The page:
“Not all violence is ‘scary guy jumping out at you from the bushes in the park.’ It can be somebody you know who maybe had a little too much to drink and is not respecting your boundaries. And that can be just as dangerous as ‘scary guy jumping out of the bushes.’
“The principles we rely on in ESD are ‘think, yell, run, fight, tell.’ They’re all equally important and they’re not linear. Sometimes you just need to know how to yell ‘BACK OFF NOW’ or say calmly, ‘If you continue to disregard my boundary, you are a rapist.’ And you need physical skills – palm heel to the face, knee to the groin – to back that up.”
El HaLev teaches strategies to defuse a potential attack. A game called “Circle of Refusal” helps students get comfortable saying “no.” Sidikman calls these strategies “tools to navigate the world in a safe place.”
The center also offers courses in IMPACT (an adrenalin-based form of ESD), judo, taekwondo, karate, kung fu, capoeira, kickboxing, yoga and tai chi – all tying into Sidikman’s brand of ESD.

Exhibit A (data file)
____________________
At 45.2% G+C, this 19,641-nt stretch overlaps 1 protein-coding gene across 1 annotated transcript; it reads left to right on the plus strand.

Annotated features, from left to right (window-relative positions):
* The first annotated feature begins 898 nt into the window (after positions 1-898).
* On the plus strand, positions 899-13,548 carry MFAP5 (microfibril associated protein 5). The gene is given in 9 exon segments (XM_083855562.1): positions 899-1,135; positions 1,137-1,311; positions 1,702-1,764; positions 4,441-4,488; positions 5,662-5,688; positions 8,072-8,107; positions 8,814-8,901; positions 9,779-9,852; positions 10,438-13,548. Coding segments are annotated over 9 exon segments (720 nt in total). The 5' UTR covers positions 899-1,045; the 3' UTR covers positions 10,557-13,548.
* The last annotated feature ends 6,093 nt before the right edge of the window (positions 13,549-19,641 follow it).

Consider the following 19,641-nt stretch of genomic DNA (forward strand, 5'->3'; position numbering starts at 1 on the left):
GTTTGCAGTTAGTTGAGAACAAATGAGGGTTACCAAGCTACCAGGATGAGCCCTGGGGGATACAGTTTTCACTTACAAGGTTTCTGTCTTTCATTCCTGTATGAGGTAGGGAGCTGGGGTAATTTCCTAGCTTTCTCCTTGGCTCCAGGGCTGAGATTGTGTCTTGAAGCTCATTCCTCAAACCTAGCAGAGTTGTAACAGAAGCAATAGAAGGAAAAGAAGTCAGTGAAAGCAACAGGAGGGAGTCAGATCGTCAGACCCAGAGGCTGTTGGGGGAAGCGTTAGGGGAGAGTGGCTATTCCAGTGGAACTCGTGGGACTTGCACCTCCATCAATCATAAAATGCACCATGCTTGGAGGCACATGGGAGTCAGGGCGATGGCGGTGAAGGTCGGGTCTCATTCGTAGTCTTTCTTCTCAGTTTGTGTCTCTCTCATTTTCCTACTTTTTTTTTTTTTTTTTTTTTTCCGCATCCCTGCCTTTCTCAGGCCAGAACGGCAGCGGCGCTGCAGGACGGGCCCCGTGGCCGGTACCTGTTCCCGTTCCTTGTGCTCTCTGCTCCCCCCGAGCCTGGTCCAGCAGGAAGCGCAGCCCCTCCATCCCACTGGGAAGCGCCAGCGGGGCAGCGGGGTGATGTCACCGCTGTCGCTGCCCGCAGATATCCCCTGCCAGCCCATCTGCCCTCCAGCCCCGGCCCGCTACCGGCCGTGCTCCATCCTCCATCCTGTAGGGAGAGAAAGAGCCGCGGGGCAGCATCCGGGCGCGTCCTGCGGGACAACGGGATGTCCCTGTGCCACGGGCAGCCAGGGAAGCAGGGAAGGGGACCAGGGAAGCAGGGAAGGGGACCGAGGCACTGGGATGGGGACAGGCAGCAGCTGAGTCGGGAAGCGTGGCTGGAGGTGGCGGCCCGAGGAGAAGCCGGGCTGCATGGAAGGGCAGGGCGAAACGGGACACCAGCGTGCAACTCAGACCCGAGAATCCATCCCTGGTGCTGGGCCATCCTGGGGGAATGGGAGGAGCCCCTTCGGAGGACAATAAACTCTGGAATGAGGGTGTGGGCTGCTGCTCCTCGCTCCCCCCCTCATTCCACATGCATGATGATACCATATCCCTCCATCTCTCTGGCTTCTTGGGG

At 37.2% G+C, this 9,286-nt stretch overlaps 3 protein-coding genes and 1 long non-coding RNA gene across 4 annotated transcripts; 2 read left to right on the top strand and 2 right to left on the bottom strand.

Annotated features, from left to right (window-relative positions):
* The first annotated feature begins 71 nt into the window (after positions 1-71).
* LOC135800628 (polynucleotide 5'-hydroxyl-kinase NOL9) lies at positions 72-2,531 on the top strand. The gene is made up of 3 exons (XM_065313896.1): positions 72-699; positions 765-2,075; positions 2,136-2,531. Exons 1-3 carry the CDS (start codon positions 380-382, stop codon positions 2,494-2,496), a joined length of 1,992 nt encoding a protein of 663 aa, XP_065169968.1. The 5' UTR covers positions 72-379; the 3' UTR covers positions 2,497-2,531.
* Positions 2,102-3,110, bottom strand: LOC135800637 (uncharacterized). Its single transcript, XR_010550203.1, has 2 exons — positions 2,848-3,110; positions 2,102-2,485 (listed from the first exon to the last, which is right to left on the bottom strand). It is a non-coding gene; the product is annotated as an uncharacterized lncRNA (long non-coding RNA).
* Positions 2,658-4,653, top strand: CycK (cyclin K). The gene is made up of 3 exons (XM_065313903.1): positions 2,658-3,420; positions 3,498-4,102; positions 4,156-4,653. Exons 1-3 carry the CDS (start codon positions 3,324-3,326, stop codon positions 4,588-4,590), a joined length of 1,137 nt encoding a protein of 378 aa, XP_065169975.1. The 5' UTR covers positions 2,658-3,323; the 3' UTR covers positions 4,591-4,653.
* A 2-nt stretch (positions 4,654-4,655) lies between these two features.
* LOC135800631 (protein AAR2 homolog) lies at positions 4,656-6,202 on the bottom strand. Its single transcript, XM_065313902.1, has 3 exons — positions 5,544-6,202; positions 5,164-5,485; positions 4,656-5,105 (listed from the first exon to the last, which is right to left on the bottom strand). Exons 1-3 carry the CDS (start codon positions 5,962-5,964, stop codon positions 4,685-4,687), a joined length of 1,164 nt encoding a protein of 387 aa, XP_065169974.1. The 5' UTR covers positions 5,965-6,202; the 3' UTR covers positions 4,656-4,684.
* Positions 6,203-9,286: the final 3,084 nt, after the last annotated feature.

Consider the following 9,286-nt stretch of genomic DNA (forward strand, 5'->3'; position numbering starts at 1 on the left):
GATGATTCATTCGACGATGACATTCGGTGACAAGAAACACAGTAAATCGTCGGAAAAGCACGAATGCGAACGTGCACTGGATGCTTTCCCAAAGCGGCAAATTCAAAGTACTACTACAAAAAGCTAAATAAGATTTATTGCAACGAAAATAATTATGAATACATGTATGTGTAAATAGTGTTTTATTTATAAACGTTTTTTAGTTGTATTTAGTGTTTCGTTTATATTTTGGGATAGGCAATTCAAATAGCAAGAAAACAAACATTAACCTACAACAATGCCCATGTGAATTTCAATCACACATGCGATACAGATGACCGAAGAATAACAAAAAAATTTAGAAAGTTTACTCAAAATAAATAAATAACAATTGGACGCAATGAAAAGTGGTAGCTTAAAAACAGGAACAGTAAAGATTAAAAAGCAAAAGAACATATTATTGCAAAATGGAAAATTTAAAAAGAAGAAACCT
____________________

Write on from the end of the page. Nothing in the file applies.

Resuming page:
El HaLev started with four people and now has 50 certified instructors teaching around Israel, including in LGBT and Haredi (ultra-Orthodox) communities. Sidikman even taught at a women’s prison.
One former El HaLev instructor is judoka Timna Nelson Levy, a gold medalist in Israel’s first-ever International Judo Federation (IJF) Grand Prix last January.
The 2017 rise of the #MeToo movement against sexual harassment led Sidikman to spread her ESD teacher-training methods outside of Israel.
“Those of us who had been doing ESD for many years in several countries said, ‘Duh, we knew this was going on and we know what needs to be done to teach women they can protect themselves.’
“But they needed people to step into that role, and El HaLev has been doing that right,” she continues. “We’re getting young women who are passionate about their martial-arts training and passionate about leaving the world a better place than when they were handed it.”
Sidikman shaped ESD Global instructor courses to be accessible and affordable. Full certification is a four-level process that begins with a weeklong summer camp.